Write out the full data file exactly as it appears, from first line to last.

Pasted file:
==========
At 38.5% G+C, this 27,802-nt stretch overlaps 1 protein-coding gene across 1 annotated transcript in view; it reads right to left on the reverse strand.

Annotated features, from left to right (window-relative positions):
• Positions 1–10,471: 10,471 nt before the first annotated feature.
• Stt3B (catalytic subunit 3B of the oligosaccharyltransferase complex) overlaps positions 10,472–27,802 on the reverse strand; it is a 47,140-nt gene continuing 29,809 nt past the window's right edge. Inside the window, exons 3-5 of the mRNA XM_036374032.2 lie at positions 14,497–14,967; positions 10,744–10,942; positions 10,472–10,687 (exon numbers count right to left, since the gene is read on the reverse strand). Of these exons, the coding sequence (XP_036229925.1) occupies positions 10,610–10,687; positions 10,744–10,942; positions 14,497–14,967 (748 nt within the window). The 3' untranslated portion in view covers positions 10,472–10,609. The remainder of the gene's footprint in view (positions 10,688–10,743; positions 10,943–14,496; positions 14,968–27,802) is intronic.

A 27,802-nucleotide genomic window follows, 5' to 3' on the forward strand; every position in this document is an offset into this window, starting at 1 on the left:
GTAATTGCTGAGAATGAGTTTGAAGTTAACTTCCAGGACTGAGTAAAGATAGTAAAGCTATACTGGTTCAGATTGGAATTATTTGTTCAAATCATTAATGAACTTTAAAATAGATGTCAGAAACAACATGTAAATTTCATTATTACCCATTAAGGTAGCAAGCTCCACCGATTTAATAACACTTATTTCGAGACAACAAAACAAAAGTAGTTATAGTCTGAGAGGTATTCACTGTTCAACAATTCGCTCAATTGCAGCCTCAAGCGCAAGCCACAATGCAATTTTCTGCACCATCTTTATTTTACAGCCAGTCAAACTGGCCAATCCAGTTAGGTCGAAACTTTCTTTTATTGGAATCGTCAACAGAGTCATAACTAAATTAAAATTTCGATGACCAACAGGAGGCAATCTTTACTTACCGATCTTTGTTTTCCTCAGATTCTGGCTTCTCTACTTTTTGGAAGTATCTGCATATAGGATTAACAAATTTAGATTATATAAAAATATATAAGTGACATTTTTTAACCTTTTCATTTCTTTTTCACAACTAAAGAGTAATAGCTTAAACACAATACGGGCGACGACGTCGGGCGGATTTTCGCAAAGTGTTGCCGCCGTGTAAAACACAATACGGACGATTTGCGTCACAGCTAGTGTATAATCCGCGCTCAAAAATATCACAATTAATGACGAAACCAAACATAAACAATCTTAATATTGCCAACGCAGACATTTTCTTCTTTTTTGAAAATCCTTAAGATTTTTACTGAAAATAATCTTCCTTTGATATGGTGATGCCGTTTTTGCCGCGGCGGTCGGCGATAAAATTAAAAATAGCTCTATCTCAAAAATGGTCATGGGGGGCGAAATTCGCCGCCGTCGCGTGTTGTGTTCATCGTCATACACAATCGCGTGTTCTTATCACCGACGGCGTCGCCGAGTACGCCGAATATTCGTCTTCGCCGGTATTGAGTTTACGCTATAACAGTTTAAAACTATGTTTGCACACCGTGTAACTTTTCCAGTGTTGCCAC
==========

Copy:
At 38.5% G+C, this 27,802-nt stretch overlaps 1 protein-coding gene across 1 annotated transcript in view; it reads right to left on the reverse strand.

Annotated features, from left to right (window-relative positions):
• Positions 1–10,471: 10,471 nt before the first annotated feature.
• Stt3B (catalytic subunit 3B of the oligosaccharyltransferase complex) overlaps positions 10,472–27,802 on the reverse strand; it is a 47,140-nt gene continuing 29,809 nt past the window's right edge. Inside the window, exons 3-5 of the mRNA XM_036374032.2 lie at positions 14,497–14,967; positions 10,744–10,942; positions 10,472–10,687 (exon numbers count right to left, since the gene is read on the reverse strand). Of these exons, the coding sequence (XP_036229925.1) occupies positions 10,610–10,687; positions 10,744–10,942; positions 14,497–14,967 (748 nt within the window). The 3' untranslated portion in view covers positions 10,472–10,609. The remainder of the gene's footprint in view (positions 10,688–10,743; positions 10,943–14,496; positions 14,968–27,802) is intronic.

A 27,802-nucleotide genomic window follows, 5' to 3' on the forward strand; every position in this document is an offset into this window, starting at 1 on the left:
GTAATTGCTGAGAATGAGTTTGAAGTTAACTTCCAGGACTGAGTAAAGATAGTAAAGCTATACTGGTTCAGATTGGAATTATTTGTTCAAATCATTAATGAACTTTAAAATAGATGTCAGAAACAACATGTAAATTTCATTATTACCCATTAAGGTAGCAAGCTCCACCGATTTAATAACACTTATTTCGAGACAACAAAACAAAAGTAGTTATAGTCTGAGAGGTATTCACTGTTCAACAATTCGCTCAATTGCAGCCTCAAGCGCAAGCCACAATGCAATTTTCTGCACCATCTTTATTTTACAGCCAGTCAAACTGGCCAATCCAGTTAGGTCGAAACTTTCTTTTATTGGAATCGTCAACAGAGTCATAACTAAATTAAAATTTCGATGACCAACAGGAGGCAATCTTTACTTACCGATCTTTGTTTTCCTCAGATTCTGGCTTCTCTACTTTTTGGAAGTATCTGCATATAGGATTAACAAATTTAGATTATATAAAAATATATAAGTGACATTTTTTAACCTTTTCATTTCTTTTTCACAACTAAAGAGTAATAGCTTAAACACAATACGGGCGACGACGTCGGGCGGATTTTCGCAAAGTGTTGCCGCCGTGTAAAACACAATACGGACGATTTGCGTCACAGCTAGTGTATAATCCGCGCTCAAAAATATCACAATTAATGACGAAACCAAACATAAACAATCTTAATATTGCCAACGCAGACATTTTCTTCTTTTTTGAAAATCCTTAAGATTTTTACTGAAAATAATCTTCCTTTGATATGGTGATGCCGTTTTTGCCGCGGCGGTCGGCGATAAAATTAAAAATAGCTCTATCTCAAAAATGGTCATGGGGGGCGAAATTCGCCGCCGTCGCGTGTTGTGTTCATCGTCATACACAATCGCGTGTTCTTATCACCGACGGCGTCGCCGAGTACGCCGAATATTCGTCTTCGCCGGTATTGAGTTTACGCTATAACAGTTTAAAACTATGTTTGCACACCGTGTAACTTTTCCAGTGTTGCCAC